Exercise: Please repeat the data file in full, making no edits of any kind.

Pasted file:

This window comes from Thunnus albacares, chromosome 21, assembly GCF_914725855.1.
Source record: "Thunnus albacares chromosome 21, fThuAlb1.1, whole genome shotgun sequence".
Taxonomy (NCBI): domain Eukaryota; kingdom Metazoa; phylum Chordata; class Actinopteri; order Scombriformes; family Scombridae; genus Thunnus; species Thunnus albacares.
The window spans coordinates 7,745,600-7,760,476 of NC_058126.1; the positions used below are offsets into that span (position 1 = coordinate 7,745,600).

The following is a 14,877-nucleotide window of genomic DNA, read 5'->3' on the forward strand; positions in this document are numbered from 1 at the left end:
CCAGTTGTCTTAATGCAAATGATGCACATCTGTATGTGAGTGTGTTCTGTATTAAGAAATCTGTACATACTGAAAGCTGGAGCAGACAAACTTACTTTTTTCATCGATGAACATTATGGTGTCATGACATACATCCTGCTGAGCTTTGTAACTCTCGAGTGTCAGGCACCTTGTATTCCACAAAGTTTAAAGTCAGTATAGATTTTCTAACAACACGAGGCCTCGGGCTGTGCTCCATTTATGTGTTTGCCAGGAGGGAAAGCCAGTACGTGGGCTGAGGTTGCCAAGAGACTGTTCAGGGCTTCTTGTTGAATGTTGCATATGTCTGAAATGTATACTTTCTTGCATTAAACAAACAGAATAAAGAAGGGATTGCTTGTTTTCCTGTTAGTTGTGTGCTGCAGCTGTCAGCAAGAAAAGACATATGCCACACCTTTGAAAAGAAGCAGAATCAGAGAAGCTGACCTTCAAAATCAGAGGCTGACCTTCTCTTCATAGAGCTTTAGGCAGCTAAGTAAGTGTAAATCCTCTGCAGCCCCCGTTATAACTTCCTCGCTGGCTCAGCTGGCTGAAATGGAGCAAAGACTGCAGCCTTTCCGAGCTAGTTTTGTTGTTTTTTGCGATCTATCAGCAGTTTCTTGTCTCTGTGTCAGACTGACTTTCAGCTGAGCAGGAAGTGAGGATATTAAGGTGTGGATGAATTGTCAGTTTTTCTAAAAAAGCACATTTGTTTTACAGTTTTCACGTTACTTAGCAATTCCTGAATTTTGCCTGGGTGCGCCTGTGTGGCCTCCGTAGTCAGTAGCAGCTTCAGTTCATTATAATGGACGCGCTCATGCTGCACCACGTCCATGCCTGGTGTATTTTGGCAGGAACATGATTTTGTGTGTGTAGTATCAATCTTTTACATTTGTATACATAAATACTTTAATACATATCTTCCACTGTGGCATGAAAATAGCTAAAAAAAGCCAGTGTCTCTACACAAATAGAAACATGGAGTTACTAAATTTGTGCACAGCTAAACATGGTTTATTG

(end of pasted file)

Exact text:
This window comes from Thunnus albacares, chromosome 21, assembly GCF_914725855.1.
Source record: "Thunnus albacares chromosome 21, fThuAlb1.1, whole genome shotgun sequence".
Taxonomy (NCBI): domain Eukaryota; kingdom Metazoa; phylum Chordata; class Actinopteri; order Scombriformes; family Scombridae; genus Thunnus; species Thunnus albacares.
The window spans coordinates 7,745,600-7,760,476 of NC_058126.1; the positions used below are offsets into that span (position 1 = coordinate 7,745,600).

The following is a 14,877-nucleotide window of genomic DNA, read 5'->3' on the forward strand; positions in this document are numbered from 1 at the left end:
CCAGTTGTCTTAATGCAAATGATGCACATCTGTATGTGAGTGTGTTCTGTATTAAGAAATCTGTACATACTGAAAGCTGGAGCAGACAAACTTACTTTTTTCATCGATGAACATTATGGTGTCATGACATACATCCTGCTGAGCTTTGTAACTCTCGAGTGTCAGGCACCTTGTATTCCACAAAGTTTAAAGTCAGTATAGATTTTCTAACAACACGAGGCCTCGGGCTGTGCTCCATTTATGTGTTTGCCAGGAGGGAAAGCCAGTACGTGGGCTGAGGTTGCCAAGAGACTGTTCAGGGCTTCTTGTTGAATGTTGCATATGTCTGAAATGTATACTTTCTTGCATTAAACAAACAGAATAAAGAAGGGATTGCTTGTTTTCCTGTTAGTTGTGTGCTGCAGCTGTCAGCAAGAAAAGACATATGCCACACCTTTGAAAAGAAGCAGAATCAGAGAAGCTGACCTTCAAAATCAGAGGCTGACCTTCTCTTCATAGAGCTTTAGGCAGCTAAGTAAGTGTAAATCCTCTGCAGCCCCCGTTATAACTTCCTCGCTGGCTCAGCTGGCTGAAATGGAGCAAAGACTGCAGCCTTTCCGAGCTAGTTTTGTTGTTTTTTGCGATCTATCAGCAGTTTCTTGTCTCTGTGTCAGACTGACTTTCAGCTGAGCAGGAAGTGAGGATATTAAGGTGTGGATGAATTGTCAGTTTTTCTAAAAAAGCACATTTGTTTTACAGTTTTCACGTTACTTAGCAATTCCTGAATTTTGCCTGGGTGCGCCTGTGTGGCCTCCGTAGTCAGTAGCAGCTTCAGTTCATTATAATGGACGCGCTCATGCTGCACCACGTCCATGCCTGGTGTATTTTGGCAGGAACATGATTTTGTGTGTGTAGTATCAATCTTTTACATTTGTATACATAAATACTTTAATACATATCTTCCACTGTGGCATGAAAATAGCTAAAAAAAGCCAGTGTCTCTACACAAATAGAAACATGGAGTTACTAAATTTGTGCACAGCTAAACATGGTTTATTG